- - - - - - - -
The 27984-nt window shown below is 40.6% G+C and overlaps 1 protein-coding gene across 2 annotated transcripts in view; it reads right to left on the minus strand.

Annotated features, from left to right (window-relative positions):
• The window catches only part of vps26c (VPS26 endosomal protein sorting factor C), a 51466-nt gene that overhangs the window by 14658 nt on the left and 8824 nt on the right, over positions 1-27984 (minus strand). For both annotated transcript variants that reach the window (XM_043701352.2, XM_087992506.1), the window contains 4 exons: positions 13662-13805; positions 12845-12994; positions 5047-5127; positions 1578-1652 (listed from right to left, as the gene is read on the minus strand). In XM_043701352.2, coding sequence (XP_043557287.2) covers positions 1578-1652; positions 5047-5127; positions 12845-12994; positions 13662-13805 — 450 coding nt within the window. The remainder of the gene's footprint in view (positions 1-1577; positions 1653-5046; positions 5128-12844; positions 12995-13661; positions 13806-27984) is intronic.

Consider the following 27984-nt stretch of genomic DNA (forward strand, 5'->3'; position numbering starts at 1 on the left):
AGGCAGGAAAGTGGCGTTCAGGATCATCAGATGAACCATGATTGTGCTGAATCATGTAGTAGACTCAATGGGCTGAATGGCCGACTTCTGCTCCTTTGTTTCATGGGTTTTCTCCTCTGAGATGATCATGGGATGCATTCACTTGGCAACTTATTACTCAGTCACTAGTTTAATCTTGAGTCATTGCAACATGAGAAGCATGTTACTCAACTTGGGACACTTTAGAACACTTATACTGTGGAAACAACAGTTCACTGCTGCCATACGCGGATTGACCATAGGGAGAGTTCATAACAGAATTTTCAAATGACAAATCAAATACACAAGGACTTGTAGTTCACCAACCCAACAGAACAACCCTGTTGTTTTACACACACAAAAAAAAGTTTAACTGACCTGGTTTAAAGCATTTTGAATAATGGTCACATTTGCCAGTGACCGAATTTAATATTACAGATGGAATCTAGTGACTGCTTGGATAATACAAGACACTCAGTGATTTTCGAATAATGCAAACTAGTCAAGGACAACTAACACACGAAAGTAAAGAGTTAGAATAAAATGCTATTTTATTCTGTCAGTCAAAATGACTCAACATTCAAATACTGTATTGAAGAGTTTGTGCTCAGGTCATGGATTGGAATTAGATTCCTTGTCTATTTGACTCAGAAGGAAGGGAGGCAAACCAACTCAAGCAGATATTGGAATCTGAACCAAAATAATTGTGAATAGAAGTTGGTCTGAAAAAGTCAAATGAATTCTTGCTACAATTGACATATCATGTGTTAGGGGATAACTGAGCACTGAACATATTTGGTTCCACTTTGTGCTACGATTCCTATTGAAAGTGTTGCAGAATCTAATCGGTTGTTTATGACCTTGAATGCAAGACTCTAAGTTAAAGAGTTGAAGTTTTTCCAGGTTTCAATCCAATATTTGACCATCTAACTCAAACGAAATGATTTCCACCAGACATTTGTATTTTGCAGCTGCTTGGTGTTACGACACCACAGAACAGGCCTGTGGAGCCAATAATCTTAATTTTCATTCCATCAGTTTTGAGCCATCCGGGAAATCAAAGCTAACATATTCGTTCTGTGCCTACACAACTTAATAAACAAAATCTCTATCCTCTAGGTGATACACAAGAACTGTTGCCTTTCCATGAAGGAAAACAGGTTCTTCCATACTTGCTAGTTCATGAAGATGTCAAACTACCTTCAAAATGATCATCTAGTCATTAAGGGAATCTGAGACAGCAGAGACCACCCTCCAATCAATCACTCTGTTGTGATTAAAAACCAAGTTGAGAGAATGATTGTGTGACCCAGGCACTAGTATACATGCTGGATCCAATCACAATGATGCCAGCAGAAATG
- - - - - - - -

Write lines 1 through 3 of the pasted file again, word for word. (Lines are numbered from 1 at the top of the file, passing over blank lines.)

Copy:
The 27984-nt window shown below is 40.6% G+C and overlaps 1 protein-coding gene across 2 annotated transcripts in view; it reads right to left on the minus strand.

Annotated features, from left to right (window-relative positions):
• The window catches only part of vps26c (VPS26 endosomal protein sorting factor C), a 51466-nt gene that overhangs the window by 14658 nt on the left and 8824 nt on the right, over positions 1-27984 (minus strand). For both annotated transcript variants that reach the window (XM_043701352.2, XM_087992506.1), the window contains 4 exons: positions 13662-13805; positions 12845-12994; positions 5047-5127; positions 1578-1652 (listed from right to left, as the gene is read on the minus strand). In XM_043701352.2, coding sequence (XP_043557287.2) covers positions 1578-1652; positions 5047-5127; positions 12845-12994; positions 13662-13805 — 450 coding nt within the window. The remainder of the gene's footprint in view (positions 1-1577; positions 1653-5046; positions 5128-12844; positions 12995-13661; positions 13806-27984) is intronic.